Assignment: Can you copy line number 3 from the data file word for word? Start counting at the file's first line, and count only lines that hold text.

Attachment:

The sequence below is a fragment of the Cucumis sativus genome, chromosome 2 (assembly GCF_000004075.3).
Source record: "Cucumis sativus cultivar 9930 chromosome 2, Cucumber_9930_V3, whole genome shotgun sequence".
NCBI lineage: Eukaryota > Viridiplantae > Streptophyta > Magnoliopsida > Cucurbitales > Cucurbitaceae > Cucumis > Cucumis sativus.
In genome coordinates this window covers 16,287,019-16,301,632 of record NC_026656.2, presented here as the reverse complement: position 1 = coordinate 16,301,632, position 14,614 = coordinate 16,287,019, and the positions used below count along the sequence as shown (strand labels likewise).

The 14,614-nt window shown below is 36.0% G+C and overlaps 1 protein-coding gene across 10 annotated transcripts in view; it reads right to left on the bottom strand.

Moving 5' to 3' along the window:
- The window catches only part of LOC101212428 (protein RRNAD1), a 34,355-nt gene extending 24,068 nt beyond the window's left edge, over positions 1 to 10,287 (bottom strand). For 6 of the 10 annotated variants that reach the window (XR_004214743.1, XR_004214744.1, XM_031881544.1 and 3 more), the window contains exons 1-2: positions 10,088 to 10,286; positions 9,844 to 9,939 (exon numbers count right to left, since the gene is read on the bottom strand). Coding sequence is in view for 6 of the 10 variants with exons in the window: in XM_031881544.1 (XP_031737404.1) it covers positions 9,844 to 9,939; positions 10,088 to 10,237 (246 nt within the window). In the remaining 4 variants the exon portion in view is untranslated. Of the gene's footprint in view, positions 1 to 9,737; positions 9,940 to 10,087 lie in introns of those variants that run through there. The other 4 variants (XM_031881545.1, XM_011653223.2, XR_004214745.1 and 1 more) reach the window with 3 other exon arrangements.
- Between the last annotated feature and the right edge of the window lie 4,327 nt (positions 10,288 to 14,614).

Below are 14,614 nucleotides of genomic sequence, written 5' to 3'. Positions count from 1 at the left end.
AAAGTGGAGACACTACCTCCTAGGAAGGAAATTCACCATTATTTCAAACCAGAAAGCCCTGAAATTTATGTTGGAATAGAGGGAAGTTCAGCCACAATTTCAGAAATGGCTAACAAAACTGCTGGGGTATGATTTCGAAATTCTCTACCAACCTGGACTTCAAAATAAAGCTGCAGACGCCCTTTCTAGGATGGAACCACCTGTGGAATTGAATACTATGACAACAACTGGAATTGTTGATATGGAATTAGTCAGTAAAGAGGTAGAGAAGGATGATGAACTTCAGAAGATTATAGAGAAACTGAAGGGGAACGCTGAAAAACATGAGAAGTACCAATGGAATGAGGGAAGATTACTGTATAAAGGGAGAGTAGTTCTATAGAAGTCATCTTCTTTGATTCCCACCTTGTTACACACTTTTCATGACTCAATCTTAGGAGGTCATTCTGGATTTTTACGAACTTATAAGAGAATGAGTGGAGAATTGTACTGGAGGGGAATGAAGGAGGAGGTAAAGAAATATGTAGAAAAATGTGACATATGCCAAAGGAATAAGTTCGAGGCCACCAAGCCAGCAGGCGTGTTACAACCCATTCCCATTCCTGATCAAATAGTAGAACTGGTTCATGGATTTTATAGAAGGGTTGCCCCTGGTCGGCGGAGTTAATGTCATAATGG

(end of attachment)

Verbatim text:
NCBI lineage: Eukaryota > Viridiplantae > Streptophyta > Magnoliopsida > Cucurbitales > Cucurbitaceae > Cucumis > Cucumis sativus.